The Bag Valve Mask
The Essentials for Mastering This Upper Airway Lifeline
The bag valves mask (BVM) is an important upper airway lifeline for managing critically ill patients who are apneic and hypoxic. It is arguably the most important airway skill you will learn. As Reuben Strayer @ argues in the video below, you can be an average intubator with good BVM skills and stay out of trouble. By contrast, you can be an excellent incubator and find yourself in some scary situations if you are poor at ventilation with the BVM. Put another way:
How many pairs of underwear you buy in your career depends mostly on how good you are at ventilation (BVM) – Reuben Strayer
Bottom line if your grabbing that BVM it means you need to know how to use it. Unfortunately most clinicians use the BVM badly. Even worse, once it’s clear they are getting poor oxygenation with the BVM they also fail to adjust their technique and instead rush on to attempt(s) at intubation or other more invasive rescue techniques.
Usually this only makes things worse: increasing the likelihood you will fail at your first intubation attempt due to increased stress and urgency, and putting your patient at risk of prolonged hypoxia, and peri-intubation arrest.
There is no one who has highlighted the need for mastery of the BVM with more laconic humor or no nonsense practicality than Dr Reuben Strayer @ So watch his video:
The No Nonsense BVM Optimization Plan
- Start with best attempt at the Two Thumbs Down technique
- No good? Then check your mask seal and try again.
- Good seal but resistance? Look for foreign body or need for suction
- No FB obstruction? Place oral and nasal airway(s)
- Good ventilation but still hypoxic?
- Check O2 flow
- Attach PEEP valve
- Still hypoxic? MOVE ON
This whole process should happen rapidly over the course of 2-3 minutes.
Still nothing? Take time to optimize but don’t over-analyze. If you’ve done your best accept that it’s time to move on and start reaching for that LMA while you prep for a surgical airway.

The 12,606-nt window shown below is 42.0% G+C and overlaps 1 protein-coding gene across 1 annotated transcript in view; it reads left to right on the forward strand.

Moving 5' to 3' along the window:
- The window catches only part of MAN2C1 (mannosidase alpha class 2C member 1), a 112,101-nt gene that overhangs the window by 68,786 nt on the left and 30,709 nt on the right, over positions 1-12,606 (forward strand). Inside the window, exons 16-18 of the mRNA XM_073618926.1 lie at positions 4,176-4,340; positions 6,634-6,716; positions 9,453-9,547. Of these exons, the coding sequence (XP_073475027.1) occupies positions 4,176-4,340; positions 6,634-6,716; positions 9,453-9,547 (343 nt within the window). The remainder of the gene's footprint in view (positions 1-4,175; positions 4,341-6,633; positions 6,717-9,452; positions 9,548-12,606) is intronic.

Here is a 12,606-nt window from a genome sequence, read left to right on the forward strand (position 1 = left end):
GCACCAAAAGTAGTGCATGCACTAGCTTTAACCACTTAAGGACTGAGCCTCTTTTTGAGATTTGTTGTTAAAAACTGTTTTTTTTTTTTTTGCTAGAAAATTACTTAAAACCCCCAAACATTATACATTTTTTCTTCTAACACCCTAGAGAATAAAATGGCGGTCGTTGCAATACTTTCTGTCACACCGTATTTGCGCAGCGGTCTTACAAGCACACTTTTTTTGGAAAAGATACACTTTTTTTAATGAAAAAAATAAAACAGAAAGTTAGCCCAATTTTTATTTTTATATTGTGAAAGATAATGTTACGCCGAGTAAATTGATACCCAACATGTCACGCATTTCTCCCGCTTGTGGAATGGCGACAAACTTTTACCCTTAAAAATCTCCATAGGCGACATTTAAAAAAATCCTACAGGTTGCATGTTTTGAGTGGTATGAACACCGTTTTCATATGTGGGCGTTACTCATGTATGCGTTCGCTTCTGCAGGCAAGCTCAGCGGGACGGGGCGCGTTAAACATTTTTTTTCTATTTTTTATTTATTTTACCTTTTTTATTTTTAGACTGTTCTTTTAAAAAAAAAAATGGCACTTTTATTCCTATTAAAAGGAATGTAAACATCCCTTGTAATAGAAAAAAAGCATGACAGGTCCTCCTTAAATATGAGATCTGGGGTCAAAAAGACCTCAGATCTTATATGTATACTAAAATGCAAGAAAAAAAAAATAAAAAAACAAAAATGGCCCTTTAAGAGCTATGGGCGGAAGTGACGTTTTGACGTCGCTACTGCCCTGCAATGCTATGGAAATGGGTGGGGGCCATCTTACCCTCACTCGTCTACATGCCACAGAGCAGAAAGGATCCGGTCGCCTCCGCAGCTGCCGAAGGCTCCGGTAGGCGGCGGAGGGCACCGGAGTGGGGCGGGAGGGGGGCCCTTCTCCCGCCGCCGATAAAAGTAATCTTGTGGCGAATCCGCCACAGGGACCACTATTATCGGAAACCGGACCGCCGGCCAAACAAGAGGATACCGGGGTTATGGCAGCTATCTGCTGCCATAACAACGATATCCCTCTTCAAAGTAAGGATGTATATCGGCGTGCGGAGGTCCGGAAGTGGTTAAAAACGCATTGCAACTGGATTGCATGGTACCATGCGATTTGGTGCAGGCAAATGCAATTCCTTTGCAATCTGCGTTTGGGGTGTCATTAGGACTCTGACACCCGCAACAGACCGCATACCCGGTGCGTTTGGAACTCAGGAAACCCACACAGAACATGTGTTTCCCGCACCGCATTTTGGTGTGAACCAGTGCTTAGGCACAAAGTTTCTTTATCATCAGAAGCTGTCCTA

Before Moving On – Optimize Your Lifeline for a “Best Effort”
- The Vortex Approach
In the Vortex Approach the BVM is just one of three upper airway lifelines for staying in the green zone. For each lifeline their optimization strategy that has five categories for things that can be considered. The beauty of this system is that the five categories work across all three lifelines which allows the clinician a slightly more structured framework. Here is their list for the BVM.
Additional Mastery Tips for the BVM
Lose the Beard
As someone who regularly fails his respiratory fit test I can tell you getting a good mask seal on a patient with a beard is tough. Here is one way to deal with it.
The importance of PEEP
Even if you get everything right and feel that you are ventilating your patient well they may remain hypoxic due to the underlying cause of their respiratory failure. Most BVMs in clinical areas do not come with PEEP valves. Here is why it’s important and why you should put one on your BVM.
Thanks to my friend Chris Root @ for demonstrating this at the Protected Airway course 2016.
Flipping the Airway – The Vortex Approach
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